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  1. Science Policy

    HHS Releases Proposed Revisions to the Common Rule

  2. Science Policy

    Census: More than Half of Asians in U.S. Have a Bachelor’s or Higher

  3. Political Parties or Sociology Parties?

    Mike Leavitt, the former governor of Utah, recently stated that “[t]here is more sociology happening now than there is politics [in the current election]…the politics are really overshadowed by the sociology...[But] we don’t have sociology parties, we have political parties.”1 Although I am not extensively versed in political science and cannot speak to whether sociology trumps politics in this election, there certainly is a good deal of sociology surrounding Trump in politics.

  4. LL3 Task Force Is Making Progress

    The ASA Task Force on Liberal Learning and the Sociology Major, Third Edition (LL3) has been working steadily on the charge put to it by ASA Council at their August 2014 meeting: to revise the ASA document Liberal Learning and the Sociology Major Updated: Meeting the Challenges of Teaching Sociology in the 21st Century (McKinney et al. 2004). Perhaps the most important as well as the most cited sociology curricular document in the United States, this revision comes at a critical time when several changes are occurring in higher education.

  5. Vantage Point: From the Executive Officer

    Human Rights and the Scholarly Society: What Is ASA’s Role?

  6. Science Policy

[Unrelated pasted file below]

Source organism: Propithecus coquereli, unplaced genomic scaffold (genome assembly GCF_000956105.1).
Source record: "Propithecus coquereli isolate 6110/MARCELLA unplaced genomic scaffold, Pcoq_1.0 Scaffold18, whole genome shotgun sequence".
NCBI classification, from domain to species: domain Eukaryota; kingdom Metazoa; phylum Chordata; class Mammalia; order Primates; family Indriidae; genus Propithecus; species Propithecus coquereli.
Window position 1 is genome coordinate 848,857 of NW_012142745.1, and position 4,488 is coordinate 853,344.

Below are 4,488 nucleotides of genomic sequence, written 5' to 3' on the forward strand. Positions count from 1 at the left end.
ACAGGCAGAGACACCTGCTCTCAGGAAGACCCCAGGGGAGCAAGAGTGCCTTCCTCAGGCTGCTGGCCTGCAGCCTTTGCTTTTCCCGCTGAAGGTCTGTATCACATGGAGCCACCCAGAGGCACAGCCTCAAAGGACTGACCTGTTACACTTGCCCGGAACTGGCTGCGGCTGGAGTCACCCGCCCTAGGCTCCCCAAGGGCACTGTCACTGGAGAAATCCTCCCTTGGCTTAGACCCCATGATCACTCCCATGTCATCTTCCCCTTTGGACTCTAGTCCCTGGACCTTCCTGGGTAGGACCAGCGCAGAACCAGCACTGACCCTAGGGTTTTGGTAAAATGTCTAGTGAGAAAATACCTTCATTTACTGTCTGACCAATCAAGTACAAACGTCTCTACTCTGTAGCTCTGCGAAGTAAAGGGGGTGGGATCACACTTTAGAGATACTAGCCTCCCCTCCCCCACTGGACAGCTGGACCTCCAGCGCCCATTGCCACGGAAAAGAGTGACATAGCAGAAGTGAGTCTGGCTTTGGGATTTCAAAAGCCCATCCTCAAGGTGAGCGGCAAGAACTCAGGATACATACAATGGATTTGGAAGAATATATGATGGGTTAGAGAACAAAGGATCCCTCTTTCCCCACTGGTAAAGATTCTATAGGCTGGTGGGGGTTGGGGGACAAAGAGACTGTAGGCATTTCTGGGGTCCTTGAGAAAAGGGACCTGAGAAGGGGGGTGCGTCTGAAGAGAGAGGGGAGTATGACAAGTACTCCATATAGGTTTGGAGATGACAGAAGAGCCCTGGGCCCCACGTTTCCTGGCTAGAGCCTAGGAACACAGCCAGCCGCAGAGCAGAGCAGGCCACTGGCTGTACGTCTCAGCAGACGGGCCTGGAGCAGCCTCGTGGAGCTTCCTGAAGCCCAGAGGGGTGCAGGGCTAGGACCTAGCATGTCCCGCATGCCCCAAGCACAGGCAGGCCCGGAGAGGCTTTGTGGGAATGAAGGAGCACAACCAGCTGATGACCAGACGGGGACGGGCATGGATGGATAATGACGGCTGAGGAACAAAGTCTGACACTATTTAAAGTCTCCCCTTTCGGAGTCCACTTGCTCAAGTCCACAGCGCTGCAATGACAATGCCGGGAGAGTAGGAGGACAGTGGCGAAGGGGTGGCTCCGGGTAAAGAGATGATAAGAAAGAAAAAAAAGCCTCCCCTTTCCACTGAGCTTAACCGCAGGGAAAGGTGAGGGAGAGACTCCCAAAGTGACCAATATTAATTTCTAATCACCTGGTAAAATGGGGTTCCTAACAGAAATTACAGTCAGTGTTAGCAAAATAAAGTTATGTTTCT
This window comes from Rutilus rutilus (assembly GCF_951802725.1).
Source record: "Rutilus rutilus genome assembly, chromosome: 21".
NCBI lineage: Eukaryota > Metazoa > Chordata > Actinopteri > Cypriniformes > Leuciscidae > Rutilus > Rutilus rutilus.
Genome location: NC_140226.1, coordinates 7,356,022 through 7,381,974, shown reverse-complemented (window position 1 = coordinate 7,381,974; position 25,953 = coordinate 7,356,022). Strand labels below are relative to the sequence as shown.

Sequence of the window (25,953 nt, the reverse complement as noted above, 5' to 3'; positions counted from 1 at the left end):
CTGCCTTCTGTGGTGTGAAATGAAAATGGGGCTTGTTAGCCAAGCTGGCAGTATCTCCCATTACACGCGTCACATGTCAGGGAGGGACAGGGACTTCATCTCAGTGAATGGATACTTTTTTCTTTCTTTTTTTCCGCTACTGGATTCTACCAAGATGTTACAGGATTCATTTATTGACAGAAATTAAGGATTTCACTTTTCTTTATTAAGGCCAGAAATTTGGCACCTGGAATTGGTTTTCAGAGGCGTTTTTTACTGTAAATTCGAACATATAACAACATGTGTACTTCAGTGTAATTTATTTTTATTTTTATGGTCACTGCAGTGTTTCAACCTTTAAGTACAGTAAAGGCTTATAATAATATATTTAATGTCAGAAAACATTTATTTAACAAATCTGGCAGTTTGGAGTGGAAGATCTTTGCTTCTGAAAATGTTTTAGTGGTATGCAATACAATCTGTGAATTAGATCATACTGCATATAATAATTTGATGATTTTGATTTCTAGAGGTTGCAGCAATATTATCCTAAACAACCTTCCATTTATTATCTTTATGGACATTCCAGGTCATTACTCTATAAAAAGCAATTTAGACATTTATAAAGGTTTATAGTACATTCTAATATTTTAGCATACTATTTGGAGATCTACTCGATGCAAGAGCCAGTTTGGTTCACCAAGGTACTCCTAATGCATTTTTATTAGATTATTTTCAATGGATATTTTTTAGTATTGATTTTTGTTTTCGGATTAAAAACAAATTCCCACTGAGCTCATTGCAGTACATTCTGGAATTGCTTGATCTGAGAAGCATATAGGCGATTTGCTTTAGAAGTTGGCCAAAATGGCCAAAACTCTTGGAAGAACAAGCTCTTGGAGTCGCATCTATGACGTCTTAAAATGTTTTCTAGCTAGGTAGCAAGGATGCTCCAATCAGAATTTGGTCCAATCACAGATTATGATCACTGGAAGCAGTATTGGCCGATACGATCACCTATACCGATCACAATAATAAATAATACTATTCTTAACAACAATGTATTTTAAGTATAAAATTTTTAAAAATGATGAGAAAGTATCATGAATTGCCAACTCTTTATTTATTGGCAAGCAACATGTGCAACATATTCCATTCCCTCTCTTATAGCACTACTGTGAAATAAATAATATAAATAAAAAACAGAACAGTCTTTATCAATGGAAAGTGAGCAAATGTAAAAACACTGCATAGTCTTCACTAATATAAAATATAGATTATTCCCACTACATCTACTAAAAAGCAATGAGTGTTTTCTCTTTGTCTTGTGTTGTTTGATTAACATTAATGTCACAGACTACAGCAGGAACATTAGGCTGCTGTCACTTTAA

Science PolicyCensus Bureau Releases 2015 American Community Survey (ACS) 1-Year Estimates

  7. Sections Collaborate to Explore Disability as an Overlooked Axis of Intersectionality and Inequality

    According to the U.S. Census Bureau, approximately 19 percent of the civilian noninstitutionalized population of the United States lives with disability. As baby boomers age and live longer, the percentage continues to increase and is already larger than that of many of the racial and ethnic groups that we as sociologists intensively study. Yet, disability has often been overlooked in scholarship on inequality and intersectionality.

  8. On the Value of Diversity in Higher Education

    On April 22, 2016, the Tennessee legislature voted to cut all state appropriations for the Office of Equity and Diversity at the state’s flagship university. This move came as a blow to a university struggling to create a more welcoming gender, religious, and racial environment for students, faculty, and staff in Central Appalachia—a region with a long history of intolerance. Since the April decision, students, faculty, and staff at the University of Tennessee have repeatedly rallied in protest.

  9. FAD Grant

    Application Deadlines: June 15 & December 15